Private equity, venture capital, stock exchange listing: all are methods of raising equity finance. This course looks at the processes used and the markets available across the world for raising such finance, as well as looking into the reasons why some companies choose cross-listing on stock exchanges. By the end of this course you will able to understand private equity and the role of venture capital companies in providing this, understand why and how public equity issues can be undertaken, look at the reasons for cross-listing on stock exchanges, and examine why a company might de-list from an exchange and return to private ownership.

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What to expect from this course
Searching for an equity definition is understandable in today’s world, especially when the word ‘equity’ can have so many different meanings when applied to different situations.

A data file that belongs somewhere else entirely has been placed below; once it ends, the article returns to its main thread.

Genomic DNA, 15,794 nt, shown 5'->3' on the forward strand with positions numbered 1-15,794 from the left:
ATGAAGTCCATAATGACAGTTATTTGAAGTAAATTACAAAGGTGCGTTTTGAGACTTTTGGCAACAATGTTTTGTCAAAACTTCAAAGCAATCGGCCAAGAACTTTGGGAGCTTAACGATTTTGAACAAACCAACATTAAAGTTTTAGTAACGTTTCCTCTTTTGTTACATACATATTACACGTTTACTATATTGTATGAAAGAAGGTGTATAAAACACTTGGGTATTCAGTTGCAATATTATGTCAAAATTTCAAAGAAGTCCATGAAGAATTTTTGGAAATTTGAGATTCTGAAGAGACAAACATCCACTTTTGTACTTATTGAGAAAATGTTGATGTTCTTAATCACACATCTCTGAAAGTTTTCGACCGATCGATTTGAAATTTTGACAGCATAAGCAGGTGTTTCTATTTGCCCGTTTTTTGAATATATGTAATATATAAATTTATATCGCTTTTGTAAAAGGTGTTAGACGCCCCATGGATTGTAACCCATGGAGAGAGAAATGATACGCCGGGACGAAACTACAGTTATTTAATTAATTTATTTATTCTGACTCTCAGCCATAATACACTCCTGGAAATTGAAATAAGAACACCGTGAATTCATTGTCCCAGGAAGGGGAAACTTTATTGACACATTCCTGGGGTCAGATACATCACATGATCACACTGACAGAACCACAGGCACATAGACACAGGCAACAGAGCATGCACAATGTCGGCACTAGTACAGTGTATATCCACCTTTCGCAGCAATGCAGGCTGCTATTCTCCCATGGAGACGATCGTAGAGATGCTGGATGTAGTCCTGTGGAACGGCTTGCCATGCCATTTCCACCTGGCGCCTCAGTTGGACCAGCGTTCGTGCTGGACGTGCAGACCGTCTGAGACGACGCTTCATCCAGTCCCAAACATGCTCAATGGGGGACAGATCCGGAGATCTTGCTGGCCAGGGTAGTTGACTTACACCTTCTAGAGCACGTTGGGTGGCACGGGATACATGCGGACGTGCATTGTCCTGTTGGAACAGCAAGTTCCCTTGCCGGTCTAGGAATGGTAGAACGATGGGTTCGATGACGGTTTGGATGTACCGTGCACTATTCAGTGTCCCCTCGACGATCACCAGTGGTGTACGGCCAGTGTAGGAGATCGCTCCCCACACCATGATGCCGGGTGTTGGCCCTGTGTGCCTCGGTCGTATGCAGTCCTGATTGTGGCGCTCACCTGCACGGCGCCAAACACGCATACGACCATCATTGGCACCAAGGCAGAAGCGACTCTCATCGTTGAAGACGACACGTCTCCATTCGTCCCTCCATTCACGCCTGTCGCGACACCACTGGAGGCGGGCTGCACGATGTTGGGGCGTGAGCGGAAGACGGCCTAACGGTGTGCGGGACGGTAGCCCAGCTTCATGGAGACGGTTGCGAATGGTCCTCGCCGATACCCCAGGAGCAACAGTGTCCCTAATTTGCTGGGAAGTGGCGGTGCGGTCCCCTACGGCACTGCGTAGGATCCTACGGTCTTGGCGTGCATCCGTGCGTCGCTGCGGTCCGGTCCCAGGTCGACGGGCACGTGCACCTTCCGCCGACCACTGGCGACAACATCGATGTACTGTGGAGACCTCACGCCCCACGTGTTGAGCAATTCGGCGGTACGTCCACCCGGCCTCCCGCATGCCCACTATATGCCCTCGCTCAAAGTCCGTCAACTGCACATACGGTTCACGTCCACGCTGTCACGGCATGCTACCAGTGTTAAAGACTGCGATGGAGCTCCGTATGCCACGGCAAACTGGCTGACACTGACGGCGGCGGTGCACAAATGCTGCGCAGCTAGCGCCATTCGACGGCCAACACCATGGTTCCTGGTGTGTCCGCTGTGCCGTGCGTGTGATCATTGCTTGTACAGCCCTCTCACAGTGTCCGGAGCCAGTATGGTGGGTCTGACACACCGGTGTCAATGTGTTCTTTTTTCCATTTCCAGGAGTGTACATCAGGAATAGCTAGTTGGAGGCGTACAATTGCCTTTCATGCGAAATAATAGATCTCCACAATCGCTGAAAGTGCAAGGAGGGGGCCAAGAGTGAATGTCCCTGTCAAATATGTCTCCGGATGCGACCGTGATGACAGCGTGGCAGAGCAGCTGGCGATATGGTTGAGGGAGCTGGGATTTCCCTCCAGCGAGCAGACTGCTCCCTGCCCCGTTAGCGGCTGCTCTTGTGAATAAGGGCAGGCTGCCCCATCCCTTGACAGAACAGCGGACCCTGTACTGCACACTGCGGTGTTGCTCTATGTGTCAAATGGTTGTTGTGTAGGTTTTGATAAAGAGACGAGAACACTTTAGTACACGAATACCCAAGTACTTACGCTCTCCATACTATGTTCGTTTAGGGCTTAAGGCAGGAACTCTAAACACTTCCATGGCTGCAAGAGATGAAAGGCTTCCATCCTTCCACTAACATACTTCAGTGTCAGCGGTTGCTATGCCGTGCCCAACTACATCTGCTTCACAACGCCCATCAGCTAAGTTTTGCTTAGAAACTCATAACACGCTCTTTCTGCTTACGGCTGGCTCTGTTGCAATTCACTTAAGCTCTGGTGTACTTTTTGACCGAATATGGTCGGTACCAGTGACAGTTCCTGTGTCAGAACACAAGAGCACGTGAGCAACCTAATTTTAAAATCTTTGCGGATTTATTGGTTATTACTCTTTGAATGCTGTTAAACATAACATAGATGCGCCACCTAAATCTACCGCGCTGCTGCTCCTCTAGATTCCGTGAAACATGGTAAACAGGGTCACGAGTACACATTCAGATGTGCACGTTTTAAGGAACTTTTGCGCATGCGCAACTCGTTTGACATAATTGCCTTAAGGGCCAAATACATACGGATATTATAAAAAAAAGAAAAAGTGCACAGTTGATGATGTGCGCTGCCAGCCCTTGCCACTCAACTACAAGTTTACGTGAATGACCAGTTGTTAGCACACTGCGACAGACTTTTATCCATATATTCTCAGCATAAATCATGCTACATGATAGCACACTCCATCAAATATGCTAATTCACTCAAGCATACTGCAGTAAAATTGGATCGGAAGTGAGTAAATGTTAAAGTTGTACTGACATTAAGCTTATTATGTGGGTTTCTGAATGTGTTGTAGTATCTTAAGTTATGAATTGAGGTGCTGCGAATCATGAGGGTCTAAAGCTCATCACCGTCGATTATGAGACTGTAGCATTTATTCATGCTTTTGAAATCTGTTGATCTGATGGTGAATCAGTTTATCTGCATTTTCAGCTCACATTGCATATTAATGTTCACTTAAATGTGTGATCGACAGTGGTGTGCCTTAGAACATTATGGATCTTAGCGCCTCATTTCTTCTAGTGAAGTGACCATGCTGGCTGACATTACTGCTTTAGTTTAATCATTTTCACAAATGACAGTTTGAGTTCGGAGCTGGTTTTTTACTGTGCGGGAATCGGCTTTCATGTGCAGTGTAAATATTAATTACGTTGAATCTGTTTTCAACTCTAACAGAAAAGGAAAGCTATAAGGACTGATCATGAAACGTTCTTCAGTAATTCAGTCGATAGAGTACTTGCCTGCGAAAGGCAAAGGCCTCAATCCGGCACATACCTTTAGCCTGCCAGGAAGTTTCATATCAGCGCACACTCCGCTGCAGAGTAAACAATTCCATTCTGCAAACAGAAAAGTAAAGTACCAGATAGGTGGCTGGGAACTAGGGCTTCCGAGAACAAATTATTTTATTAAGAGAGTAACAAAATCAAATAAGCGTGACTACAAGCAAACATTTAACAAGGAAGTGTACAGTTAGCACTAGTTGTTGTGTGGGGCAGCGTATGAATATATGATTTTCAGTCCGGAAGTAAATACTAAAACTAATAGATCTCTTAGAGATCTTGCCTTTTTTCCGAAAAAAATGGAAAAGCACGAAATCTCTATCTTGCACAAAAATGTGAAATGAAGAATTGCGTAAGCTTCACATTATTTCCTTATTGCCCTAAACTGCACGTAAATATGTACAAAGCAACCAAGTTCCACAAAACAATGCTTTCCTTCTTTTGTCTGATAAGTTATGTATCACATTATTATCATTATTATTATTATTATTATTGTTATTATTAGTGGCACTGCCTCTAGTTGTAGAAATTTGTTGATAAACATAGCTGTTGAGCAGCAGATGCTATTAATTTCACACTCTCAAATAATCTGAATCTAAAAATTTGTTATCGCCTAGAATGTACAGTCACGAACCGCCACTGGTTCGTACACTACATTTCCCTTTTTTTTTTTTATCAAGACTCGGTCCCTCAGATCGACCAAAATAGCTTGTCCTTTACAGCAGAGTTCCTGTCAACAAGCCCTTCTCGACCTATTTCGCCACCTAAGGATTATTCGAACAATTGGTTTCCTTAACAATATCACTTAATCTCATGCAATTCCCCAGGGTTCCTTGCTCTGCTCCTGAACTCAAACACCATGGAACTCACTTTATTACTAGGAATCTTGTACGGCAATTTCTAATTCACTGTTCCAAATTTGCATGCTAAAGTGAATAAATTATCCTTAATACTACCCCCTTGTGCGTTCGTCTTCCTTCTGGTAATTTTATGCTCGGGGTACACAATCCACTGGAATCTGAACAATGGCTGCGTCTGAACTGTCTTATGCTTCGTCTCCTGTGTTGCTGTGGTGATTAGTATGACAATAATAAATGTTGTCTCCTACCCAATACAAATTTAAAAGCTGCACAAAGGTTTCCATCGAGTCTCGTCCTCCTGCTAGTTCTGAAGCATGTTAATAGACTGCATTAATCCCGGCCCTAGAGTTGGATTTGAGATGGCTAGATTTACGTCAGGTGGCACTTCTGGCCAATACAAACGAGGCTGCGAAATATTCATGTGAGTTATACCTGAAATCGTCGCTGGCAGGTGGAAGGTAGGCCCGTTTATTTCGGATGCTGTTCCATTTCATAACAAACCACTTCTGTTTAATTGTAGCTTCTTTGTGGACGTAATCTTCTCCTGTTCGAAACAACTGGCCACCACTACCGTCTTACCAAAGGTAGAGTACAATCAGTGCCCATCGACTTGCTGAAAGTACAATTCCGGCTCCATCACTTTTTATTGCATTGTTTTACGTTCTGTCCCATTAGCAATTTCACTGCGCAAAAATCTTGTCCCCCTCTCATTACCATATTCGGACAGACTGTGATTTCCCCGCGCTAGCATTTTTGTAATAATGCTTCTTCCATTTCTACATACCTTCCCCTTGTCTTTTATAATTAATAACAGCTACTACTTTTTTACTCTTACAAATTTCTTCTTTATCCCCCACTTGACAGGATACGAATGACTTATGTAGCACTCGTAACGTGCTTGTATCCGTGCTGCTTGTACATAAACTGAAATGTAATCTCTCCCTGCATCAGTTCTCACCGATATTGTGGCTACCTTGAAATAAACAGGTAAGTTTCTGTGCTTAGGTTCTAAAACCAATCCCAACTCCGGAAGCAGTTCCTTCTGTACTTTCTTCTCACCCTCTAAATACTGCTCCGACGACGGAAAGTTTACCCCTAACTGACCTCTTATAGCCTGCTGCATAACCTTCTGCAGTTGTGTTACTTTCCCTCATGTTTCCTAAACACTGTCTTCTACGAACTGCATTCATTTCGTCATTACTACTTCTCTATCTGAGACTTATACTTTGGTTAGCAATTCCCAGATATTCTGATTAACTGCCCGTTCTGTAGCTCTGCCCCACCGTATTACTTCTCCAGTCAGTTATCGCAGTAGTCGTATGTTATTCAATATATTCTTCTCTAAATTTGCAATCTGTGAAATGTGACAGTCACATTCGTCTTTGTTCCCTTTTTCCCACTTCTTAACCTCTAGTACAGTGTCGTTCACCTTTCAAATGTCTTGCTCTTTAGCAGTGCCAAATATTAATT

Both public and private incorporated companies can issue shares in order to finance their operations.
For many companies – particularly in Europe and Asia – private equity together with retained earnings have been a sufficient source of capitalisation, allowing these companies to avoid listing on a stock exchange.
For many companies a point may be reached, particularly if the company has grown significantly in size and has aspirations for further expansion, to seek equity finance through an initial public offering of shares (IPO).
Case study
Case study
The issuance of additional shares is called a seasoned or secondary equity offering (SEO)
For many companies, particularly MNCs, there are attractions in having a share listing on more than one stock exchange. The last decade has witnessed an increase in such cross-listings globally.
Once its shares have been issued, a company has the option to buy back shares.
Case study
What next

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